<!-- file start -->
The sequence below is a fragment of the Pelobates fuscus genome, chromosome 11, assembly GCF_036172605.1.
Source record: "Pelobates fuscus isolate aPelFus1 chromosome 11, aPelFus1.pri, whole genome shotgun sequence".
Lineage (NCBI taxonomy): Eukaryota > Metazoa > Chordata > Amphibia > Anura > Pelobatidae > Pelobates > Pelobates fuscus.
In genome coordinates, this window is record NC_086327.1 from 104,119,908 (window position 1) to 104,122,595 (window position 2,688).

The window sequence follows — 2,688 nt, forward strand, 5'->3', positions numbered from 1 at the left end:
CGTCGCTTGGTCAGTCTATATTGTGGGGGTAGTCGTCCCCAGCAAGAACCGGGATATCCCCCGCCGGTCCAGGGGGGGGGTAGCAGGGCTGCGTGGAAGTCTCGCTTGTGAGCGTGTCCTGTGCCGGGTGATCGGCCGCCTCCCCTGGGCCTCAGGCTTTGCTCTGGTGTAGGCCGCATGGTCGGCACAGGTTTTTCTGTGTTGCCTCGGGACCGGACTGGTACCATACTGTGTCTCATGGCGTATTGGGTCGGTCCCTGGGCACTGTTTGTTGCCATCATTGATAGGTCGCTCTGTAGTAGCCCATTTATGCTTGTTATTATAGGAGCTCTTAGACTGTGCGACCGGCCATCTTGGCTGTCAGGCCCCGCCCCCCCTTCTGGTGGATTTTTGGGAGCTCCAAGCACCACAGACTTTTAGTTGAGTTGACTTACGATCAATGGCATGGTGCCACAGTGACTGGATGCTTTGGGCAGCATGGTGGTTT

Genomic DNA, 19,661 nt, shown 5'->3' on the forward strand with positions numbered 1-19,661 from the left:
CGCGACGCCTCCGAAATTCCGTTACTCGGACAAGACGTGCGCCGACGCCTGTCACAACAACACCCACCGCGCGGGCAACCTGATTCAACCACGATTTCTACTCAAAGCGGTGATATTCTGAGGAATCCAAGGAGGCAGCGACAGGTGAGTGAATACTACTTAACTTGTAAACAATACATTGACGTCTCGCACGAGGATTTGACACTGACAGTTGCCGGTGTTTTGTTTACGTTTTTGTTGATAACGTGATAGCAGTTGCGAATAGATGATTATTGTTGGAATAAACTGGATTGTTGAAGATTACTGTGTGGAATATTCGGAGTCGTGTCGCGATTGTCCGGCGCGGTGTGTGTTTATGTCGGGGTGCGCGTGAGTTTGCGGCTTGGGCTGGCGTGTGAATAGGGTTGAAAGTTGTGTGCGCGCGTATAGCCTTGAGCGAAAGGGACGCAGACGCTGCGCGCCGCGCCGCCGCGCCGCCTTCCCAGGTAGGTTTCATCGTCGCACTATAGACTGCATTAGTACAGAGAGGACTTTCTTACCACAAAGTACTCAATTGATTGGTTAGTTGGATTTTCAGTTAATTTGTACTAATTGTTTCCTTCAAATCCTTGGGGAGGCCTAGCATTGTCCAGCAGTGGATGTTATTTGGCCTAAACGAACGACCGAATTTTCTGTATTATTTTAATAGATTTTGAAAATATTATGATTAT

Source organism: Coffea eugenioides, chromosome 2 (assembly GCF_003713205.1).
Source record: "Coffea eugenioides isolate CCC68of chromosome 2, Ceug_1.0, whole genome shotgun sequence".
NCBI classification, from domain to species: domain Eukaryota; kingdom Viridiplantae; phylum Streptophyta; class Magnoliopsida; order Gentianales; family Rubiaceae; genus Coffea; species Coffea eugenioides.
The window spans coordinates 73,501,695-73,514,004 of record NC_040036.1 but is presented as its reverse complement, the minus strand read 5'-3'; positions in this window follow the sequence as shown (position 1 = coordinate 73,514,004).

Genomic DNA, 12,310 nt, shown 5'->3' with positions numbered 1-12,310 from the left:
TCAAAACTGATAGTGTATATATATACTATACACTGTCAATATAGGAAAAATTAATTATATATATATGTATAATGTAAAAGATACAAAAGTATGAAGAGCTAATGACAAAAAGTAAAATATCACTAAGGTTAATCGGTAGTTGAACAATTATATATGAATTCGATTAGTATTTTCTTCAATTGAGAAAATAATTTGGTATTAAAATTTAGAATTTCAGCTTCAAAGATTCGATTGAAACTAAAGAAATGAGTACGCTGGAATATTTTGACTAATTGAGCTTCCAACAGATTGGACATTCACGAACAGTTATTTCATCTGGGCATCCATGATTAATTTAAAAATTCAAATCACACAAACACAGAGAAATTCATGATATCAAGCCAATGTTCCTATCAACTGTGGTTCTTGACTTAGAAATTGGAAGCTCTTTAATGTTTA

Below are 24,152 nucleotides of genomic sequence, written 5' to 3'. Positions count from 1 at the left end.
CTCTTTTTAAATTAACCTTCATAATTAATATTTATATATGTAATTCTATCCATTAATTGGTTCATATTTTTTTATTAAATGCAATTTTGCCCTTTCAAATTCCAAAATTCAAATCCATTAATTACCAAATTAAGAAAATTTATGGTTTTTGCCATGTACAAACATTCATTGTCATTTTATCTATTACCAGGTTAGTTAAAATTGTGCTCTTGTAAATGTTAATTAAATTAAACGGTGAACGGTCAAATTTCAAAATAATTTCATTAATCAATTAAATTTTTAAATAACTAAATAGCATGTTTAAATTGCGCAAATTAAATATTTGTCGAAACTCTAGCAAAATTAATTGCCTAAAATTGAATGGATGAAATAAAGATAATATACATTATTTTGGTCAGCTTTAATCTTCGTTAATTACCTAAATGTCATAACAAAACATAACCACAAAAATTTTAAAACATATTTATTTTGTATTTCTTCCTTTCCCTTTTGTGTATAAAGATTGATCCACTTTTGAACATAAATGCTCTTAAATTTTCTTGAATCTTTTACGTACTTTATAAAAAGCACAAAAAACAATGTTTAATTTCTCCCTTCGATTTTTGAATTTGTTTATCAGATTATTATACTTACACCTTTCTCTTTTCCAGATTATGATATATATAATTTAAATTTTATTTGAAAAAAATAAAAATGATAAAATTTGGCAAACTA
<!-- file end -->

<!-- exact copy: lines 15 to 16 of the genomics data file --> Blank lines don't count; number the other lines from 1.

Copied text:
Below are 24,152 nucleotides of genomic sequence, written 5' to 3'. Positions count from 1 at the left end.
CTCTTTTTAAATTAACCTTCATAATTAATATTTATATATGTAATTCTATCCATTAATTGGTTCATATTTTTTTATTAAATGCAATTTTGCCCTTTCAAATTCCAAAATTCAAATCCATTAATTACCAAATTAAGAAAATTTATGGTTTTTGCCATGTACAAACATTCATTGTCATTTTATCTATTACCAGGTTAGTTAAAATTGTGCTCTTGTAAATGTTAATTAAATTAAACGGTGAACGGTCAAATTTCAAAATAATTTCATTAATCAATTAAATTTTTAAATAACTAAATAGCATGTTTAAATTGCGCAAATTAAATATTTGTCGAAACTCTAGCAAAATTAATTGCCTAAAATTGAATGGATGAAATAAAGATAATATACATTATTTTGGTCAGCTTTAATCTTCGTTAATTACCTAAATGTCATAACAAAACATAACCACAAAAATTTTAAAACATATTTATTTTGTATTTCTTCCTTTCCCTTTTGTGTATAAAGATTGATCCACTTTTGAACATAAATGCTCTTAAATTTTCTTGAATCTTTTACGTACTTTATAAAAAGCACAAAAAACAATGTTTAATTTCTCCCTTCGATTTTTGAATTTGTTTATCAGATTATTATACTTACACCTTTCTCTTTTCCAGATTATGATATATATAATTTAAATTTTATTTGAAAAAAATAAAAATGATAAAATTTGGCAAACTA